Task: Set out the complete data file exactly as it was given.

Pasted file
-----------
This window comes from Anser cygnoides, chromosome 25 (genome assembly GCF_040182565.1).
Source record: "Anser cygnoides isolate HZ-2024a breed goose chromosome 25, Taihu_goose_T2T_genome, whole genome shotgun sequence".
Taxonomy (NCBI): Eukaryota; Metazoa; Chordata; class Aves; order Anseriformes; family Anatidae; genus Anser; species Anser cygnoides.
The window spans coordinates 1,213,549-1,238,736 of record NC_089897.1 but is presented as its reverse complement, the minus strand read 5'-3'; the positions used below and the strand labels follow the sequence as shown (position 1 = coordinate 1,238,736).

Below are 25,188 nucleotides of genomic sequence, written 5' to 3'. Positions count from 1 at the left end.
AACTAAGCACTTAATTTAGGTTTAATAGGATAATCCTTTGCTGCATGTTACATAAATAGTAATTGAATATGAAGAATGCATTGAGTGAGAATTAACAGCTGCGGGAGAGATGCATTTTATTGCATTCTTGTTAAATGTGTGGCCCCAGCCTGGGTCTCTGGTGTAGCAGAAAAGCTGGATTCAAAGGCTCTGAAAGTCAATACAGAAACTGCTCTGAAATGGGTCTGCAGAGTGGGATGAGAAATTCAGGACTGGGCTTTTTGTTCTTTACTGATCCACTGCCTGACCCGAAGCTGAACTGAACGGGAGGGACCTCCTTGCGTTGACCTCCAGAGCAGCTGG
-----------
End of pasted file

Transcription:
This window comes from Anser cygnoides, chromosome 25 (genome assembly GCF_040182565.1).
Source record: "Anser cygnoides isolate HZ-2024a breed goose chromosome 25, Taihu_goose_T2T_genome, whole genome shotgun sequence".
Taxonomy (NCBI): Eukaryota; Metazoa; Chordata; class Aves; order Anseriformes; family Anatidae; genus Anser; species Anser cygnoides.
The window spans coordinates 1,213,549-1,238,736 of record NC_089897.1 but is presented as its reverse complement, the minus strand read 5'-3'; the positions used below and the strand labels follow the sequence as shown (position 1 = coordinate 1,238,736).

Below are 25,188 nucleotides of genomic sequence, written 5' to 3'. Positions count from 1 at the left end.
AACTAAGCACTTAATTTAGGTTTAATAGGATAATCCTTTGCTGCATGTTACATAAATAGTAATTGAATATGAAGAATGCATTGAGTGAGAATTAACAGCTGCGGGAGAGATGCATTTTATTGCATTCTTGTTAAATGTGTGGCCCCAGCCTGGGTCTCTGGTGTAGCAGAAAAGCTGGATTCAAAGGCTCTGAAAGTCAATACAGAAACTGCTCTGAAATGGGTCTGCAGAGTGGGATGAGAAATTCAGGACTGGGCTTTTTGTTCTTTACTGATCCACTGCCTGACCCGAAGCTGAACTGAACGGGAGGGACCTCCTTGCGTTGACCTCCAGAGCAGCTGG